APR 07, 2020 3:34 PM PDT

Do Right-Left Brain Connections Influence Intelligence?

WRITTEN BY: Annie Lennon

After Albert Einstein died, his brain underwent an autopsy. In particular, it was found that he had an abnormally thick corpus callosum, the part of the brain known to link the right and left hemispheres. With some attributing the thickness of this part of his brain to his intelligence, does having a larger corpus callosum really make someone smarter? 

There seems to be a lot of conflicting research on the issue. One study for example conducted by the University of California in 2007 found that greater thickness of the posterior areas of the corpus callosum does indeed correlate with a higher intellect across all measures of IQ. Studying 28 men and 34 women using computational mesh-based methods, they concluded that a thicker corpus callosum likely leads to more efficient inter-hemispheric communication, something that may benefit the processing and integration of information. 

However, another study, conducted in 2008 by Australian researchers found that this may not be the case- or at least among teenagers and young adults in their early twenties. In their study, they found that opposite to previous findings, posterior regions of the corpus callosum that were smaller in area were more associated with higher estimated IQ performance than those with larger areas. They also noticed that as people got older, their corpus callosums tended to grow larger, something that may or may not have impacted the results of their and others’ studies.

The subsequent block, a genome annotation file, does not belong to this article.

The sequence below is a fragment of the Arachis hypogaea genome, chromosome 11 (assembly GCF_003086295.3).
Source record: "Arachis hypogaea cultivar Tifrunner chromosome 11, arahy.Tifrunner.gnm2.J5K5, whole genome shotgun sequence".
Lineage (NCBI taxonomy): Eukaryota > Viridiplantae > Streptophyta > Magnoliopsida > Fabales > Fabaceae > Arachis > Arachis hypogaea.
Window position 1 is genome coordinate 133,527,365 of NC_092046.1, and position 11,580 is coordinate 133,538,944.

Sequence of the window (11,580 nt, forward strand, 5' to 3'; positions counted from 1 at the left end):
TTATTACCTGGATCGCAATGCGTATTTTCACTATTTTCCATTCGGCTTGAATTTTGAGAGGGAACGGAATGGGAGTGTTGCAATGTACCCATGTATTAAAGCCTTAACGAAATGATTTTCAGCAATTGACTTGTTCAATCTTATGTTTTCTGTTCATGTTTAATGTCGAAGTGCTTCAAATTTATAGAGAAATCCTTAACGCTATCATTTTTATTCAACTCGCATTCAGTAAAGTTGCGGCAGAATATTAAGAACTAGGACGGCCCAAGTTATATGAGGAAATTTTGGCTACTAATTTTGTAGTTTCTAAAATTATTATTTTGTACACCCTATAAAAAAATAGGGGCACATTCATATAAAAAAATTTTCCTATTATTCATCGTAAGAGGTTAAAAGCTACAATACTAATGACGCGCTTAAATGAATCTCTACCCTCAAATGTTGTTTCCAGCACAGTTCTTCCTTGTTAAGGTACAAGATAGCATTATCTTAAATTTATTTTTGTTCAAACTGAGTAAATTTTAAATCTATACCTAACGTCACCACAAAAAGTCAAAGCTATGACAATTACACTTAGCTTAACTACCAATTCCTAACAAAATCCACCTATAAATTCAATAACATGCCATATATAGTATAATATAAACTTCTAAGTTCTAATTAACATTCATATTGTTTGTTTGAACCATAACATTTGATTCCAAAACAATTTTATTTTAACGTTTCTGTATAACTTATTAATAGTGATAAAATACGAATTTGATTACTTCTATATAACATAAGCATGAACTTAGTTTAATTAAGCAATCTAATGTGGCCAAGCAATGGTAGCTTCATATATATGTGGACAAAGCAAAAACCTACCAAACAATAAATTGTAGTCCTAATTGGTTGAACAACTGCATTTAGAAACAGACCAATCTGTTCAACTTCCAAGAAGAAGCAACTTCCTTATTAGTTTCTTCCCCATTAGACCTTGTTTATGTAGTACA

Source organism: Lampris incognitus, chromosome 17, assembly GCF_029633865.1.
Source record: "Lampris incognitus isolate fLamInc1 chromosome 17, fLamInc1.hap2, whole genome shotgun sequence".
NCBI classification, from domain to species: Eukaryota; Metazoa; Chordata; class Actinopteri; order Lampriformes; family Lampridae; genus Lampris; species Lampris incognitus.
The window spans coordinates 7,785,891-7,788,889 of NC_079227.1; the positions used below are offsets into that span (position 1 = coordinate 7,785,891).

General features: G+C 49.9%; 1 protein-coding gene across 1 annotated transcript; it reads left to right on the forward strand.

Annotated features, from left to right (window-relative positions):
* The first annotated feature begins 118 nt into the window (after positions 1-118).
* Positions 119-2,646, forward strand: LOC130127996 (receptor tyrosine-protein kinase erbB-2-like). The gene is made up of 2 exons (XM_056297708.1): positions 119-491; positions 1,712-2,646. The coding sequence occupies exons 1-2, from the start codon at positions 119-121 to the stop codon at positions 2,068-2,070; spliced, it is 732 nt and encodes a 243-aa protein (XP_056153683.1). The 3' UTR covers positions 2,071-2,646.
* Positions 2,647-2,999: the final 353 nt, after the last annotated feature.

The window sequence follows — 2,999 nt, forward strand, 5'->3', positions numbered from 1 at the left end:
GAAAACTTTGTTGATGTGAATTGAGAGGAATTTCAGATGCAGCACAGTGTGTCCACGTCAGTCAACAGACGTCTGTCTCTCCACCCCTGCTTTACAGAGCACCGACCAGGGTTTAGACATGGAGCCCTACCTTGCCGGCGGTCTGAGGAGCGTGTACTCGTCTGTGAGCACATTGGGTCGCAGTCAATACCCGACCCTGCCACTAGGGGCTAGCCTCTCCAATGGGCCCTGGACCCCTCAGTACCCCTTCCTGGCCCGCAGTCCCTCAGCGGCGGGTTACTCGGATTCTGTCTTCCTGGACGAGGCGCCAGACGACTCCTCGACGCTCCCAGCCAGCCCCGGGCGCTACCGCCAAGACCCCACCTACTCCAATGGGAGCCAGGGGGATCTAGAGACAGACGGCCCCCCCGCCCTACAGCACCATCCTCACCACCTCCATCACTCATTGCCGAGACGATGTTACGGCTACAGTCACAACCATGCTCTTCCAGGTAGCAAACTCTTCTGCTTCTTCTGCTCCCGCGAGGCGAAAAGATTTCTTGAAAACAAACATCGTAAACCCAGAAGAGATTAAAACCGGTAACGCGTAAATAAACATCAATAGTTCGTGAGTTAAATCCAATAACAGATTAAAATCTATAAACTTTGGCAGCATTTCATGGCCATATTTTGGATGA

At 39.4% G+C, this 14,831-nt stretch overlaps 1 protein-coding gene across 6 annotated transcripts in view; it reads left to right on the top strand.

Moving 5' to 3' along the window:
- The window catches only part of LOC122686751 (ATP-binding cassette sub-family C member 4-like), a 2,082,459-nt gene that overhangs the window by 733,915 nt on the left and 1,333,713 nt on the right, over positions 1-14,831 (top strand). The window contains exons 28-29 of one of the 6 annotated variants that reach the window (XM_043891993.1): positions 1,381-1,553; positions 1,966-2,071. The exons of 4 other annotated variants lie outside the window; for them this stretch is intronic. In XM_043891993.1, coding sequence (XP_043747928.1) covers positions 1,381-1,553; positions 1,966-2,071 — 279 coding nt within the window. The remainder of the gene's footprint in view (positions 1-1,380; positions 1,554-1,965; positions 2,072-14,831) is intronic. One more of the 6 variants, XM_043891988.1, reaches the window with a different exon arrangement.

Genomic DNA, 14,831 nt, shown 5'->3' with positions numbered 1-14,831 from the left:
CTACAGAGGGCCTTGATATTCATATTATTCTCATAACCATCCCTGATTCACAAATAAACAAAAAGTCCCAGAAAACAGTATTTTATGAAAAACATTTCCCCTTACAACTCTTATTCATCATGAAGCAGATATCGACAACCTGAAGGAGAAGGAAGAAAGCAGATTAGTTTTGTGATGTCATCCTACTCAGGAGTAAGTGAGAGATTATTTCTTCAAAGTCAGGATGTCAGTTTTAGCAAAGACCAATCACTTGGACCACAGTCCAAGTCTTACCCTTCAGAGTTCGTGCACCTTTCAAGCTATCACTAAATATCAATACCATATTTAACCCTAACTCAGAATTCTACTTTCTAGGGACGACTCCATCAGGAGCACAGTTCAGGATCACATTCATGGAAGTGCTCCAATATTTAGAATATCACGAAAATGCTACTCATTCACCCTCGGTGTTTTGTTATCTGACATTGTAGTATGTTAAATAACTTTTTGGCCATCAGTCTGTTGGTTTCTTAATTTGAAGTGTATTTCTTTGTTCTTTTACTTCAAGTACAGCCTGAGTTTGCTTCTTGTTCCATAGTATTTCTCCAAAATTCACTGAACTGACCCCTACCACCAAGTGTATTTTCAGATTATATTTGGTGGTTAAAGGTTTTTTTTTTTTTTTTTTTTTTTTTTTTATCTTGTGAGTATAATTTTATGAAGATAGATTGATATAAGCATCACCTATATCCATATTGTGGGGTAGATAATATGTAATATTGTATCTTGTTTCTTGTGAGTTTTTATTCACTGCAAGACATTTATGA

Other research has found different results again- results that may even conflict with notions of the corpus callosum affecting intelligence at all. One meta-analysis conducted in 2018 for example, found that only negligible changes in IQ were observed in individuals who underwent a callosotomy to subdue seizures caused by epilepsy. Although in these procedures the corpus callosum is not removed, it is severed in an attempt to limit the spread of seizures from one side of the brain to another. 

All in all, the study found that those scoring at least averagely on IQ tests prior undergoing the procedure saw average decreases of 5.44 points, while those who scored below median levels only saw a change of 1.1 points on average. The researchers thus concluded that, although the corpus callosum may have some impact in overall intelligence, it is likely negligible in a more general context. 

Sources: Science Direct, Research Gate, NeuroImage

About the Author
  • Annie Lennon is a writer whose work also appears in Medical News Today, Psych Central, Psychology Today, and other outlets. When she's not writing, she is COO of Xeurix, an HR startup that assesses jobfit from gamified workplace simulations.
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